The banality of evil
The phrase “the banality of evil” has become a cliché, and this is entirely ironic because the term was coined by Hannah Arendt in her articles that reported the Adolf Eichmann trial—later published as Eichmann in Jerusalem—in which she described cliched language as a constituent element in the “banality of evil” itself. Indeed, the entire concept of “the banality of evil” has come to be completely misunderstood; it is generally taken to mean that evil is commonplace and not particularly extraordinary, whereas perhaps, per a figure such as Charles Manson, there is often taken to be a theatrical element to evil—even the Devil himself seems quite melodramatic, if not campy.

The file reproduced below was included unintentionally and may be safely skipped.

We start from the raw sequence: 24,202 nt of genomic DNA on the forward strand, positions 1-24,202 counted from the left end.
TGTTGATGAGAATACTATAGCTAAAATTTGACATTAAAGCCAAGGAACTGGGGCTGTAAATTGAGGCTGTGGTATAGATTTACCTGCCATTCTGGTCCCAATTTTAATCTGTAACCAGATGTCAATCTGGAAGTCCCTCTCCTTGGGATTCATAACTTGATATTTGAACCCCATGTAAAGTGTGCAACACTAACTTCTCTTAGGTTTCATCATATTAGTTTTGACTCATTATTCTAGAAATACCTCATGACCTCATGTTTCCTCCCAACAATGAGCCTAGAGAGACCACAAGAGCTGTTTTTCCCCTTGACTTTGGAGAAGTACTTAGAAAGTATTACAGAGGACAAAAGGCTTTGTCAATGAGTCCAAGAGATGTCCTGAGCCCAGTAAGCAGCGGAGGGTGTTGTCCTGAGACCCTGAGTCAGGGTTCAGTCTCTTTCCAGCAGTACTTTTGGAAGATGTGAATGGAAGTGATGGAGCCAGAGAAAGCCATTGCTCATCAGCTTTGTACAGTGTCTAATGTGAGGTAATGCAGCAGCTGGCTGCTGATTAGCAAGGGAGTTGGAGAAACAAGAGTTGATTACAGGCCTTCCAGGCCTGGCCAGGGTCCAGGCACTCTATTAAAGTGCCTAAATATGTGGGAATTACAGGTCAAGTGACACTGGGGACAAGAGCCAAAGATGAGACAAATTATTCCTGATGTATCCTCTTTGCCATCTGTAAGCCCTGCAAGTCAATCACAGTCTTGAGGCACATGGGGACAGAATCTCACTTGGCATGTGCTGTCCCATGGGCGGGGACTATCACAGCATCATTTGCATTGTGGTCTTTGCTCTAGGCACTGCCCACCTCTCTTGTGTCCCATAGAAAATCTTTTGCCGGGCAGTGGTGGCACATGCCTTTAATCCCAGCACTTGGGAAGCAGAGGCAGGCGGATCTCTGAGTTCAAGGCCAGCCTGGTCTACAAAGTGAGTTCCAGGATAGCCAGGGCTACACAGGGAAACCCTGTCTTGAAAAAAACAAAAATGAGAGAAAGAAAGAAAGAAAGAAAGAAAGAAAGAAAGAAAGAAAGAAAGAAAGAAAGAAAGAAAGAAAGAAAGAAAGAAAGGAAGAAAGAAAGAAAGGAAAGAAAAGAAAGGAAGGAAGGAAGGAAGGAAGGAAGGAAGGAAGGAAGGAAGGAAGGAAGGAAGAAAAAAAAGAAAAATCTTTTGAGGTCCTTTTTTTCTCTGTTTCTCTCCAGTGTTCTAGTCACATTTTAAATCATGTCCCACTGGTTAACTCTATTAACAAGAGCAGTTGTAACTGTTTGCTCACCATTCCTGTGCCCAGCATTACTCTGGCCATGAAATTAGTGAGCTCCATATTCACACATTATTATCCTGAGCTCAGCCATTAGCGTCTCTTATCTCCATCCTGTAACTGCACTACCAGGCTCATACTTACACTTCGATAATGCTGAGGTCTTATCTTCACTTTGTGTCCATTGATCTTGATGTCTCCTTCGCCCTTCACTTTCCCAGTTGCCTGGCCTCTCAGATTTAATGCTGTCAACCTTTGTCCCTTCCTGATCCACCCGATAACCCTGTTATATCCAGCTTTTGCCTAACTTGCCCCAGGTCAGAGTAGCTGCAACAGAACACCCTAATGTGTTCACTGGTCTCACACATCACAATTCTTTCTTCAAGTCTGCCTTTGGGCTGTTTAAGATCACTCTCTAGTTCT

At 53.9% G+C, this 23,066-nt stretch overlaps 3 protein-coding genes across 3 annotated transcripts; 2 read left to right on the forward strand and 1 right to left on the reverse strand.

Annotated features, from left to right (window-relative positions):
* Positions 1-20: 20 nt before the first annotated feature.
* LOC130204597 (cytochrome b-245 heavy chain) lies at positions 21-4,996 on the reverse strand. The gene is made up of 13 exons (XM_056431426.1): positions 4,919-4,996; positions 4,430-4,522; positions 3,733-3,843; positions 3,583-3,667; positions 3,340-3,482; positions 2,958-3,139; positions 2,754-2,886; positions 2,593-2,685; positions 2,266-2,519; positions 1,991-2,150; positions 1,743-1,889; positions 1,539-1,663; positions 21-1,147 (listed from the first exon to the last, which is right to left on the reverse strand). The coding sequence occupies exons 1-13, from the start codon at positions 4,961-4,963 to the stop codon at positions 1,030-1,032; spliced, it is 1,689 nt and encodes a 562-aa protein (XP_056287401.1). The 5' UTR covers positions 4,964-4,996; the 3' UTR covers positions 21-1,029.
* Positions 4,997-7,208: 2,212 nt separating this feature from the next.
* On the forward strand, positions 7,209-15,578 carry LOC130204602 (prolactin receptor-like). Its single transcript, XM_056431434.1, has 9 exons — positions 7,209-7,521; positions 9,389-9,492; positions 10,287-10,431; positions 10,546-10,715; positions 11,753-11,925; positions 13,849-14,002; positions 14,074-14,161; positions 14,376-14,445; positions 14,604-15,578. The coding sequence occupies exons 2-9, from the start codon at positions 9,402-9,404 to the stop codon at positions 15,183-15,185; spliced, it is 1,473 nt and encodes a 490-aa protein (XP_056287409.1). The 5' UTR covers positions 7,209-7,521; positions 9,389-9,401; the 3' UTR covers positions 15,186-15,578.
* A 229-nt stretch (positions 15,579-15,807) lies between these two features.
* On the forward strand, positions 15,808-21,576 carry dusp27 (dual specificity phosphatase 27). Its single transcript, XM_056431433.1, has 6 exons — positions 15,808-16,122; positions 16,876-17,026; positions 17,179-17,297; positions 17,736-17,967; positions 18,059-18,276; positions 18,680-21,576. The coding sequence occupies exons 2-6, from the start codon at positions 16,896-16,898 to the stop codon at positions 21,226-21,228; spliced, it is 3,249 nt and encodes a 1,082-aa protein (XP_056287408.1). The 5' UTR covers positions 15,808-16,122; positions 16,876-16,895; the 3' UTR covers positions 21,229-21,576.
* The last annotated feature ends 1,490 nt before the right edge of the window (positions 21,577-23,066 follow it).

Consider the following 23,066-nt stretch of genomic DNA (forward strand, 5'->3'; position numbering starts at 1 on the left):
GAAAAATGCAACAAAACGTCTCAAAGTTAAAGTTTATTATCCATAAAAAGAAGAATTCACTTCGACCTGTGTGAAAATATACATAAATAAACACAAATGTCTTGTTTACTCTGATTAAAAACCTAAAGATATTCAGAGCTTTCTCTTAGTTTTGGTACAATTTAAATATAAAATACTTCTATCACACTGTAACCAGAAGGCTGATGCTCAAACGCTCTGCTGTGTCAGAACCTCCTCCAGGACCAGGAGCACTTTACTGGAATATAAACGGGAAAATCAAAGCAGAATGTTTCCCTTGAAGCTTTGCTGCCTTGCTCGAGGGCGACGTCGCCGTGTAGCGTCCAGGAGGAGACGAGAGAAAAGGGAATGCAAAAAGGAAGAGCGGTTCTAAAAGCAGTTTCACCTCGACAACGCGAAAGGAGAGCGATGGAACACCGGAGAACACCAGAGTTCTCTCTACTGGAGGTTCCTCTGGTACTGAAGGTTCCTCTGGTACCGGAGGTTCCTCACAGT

Yet Arendt did not mean that evil is simply unremarkable or commonplace; indeed, her own statement has become a banal cliché that people repeat without any understanding as to what lies behind it. What she had in mind was a particular relation to language and thought—specifically, the absence of thought—that she claimed to see in Eichmann. Eichmann, who was the logistical coordinator for the National Socialist holocaust of the Jews, used language in a convoluted way. In Arendt’s view he had pretty much been inculcated with various banal slogans and catchphrases that made it possible for him to coordinate the holocaust; the language itself made it impossible for him to see what he did. Eichmann was not a man at the cutting edge; he never personally killed anyone—and, indeed, he was somewhat squeamish when confronted with actual artefacts from the holocaust, such as a burial pit that contained so many bodies that when covered with earth the pressure was such that it maintained a constant blood fountain.